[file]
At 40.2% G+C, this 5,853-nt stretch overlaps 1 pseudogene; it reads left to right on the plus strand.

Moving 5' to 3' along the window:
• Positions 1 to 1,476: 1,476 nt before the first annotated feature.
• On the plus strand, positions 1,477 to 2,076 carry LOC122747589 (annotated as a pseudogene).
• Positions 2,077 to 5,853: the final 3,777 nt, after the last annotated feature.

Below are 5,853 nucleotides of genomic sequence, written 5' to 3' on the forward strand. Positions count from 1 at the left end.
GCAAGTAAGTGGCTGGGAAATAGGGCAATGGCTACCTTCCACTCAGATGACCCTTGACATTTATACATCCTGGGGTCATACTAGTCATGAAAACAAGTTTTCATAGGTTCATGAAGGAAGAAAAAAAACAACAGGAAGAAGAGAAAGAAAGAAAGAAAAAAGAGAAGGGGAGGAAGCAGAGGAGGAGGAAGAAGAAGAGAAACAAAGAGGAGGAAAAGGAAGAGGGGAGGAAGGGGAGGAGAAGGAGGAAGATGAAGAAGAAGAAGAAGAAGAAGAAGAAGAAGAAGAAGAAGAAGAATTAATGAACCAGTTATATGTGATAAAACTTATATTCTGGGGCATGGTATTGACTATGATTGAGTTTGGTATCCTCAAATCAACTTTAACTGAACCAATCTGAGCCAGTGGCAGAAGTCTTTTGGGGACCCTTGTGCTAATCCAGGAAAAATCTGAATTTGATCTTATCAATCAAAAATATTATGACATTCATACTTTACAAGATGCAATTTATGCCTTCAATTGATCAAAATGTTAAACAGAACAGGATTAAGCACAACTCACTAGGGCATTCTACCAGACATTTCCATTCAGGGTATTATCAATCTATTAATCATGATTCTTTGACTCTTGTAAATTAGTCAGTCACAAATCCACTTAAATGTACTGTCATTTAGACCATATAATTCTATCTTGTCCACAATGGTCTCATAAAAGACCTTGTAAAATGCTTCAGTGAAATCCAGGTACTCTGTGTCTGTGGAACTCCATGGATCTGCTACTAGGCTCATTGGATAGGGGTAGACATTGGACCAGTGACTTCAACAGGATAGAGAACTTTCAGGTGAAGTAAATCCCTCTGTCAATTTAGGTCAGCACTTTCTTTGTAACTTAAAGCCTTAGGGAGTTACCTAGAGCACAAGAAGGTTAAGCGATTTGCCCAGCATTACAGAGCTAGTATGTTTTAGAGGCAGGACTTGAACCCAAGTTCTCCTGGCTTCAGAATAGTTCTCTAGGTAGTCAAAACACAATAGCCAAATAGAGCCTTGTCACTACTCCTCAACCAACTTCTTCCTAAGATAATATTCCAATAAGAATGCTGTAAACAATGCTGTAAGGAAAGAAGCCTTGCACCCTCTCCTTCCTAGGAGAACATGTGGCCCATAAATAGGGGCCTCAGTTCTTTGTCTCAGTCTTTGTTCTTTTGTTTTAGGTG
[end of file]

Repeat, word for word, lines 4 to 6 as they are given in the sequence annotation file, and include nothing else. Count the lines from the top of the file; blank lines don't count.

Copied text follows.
• On the plus strand, positions 1,477 to 2,076 carry LOC122747589 (annotated as a pseudogene).
• Positions 2,077 to 5,853: the final 3,777 nt, after the last annotated feature.

Below are 5,853 nucleotides of genomic sequence, written 5' to 3' on the forward strand. Positions count from 1 at the left end.